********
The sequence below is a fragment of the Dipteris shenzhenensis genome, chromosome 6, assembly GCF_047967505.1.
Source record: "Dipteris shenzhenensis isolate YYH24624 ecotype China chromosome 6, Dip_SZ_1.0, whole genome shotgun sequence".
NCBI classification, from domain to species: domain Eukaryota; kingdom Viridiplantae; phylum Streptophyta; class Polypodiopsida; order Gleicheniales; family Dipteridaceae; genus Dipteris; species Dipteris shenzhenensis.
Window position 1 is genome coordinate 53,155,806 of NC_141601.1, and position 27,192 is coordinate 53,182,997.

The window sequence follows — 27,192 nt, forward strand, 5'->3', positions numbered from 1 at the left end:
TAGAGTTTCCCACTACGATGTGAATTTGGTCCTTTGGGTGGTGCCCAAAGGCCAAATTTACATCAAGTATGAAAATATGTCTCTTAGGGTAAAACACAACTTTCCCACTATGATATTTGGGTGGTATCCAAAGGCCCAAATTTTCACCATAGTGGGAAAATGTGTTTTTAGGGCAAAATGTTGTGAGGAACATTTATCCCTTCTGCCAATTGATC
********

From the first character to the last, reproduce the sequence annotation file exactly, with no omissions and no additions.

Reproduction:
The sequence below is a fragment of the Dipteris shenzhenensis genome, chromosome 6, assembly GCF_047967505.1.
Source record: "Dipteris shenzhenensis isolate YYH24624 ecotype China chromosome 6, Dip_SZ_1.0, whole genome shotgun sequence".
NCBI classification, from domain to species: domain Eukaryota; kingdom Viridiplantae; phylum Streptophyta; class Polypodiopsida; order Gleicheniales; family Dipteridaceae; genus Dipteris; species Dipteris shenzhenensis.
Window position 1 is genome coordinate 53,155,806 of NC_141601.1, and position 27,192 is coordinate 53,182,997.

The window sequence follows — 27,192 nt, forward strand, 5'->3', positions numbered from 1 at the left end:
TAGAGTTTCCCACTACGATGTGAATTTGGTCCTTTGGGTGGTGCCCAAAGGCCAAATTTACATCAAGTATGAAAATATGTCTCTTAGGGTAAAACACAACTTTCCCACTATGATATTTGGGTGGTATCCAAAGGCCCAAATTTTCACCATAGTGGGAAAATGTGTTTTTAGGGCAAAATGTTGTGAGGAACATTTATCCCTTCTGCCAATTGATC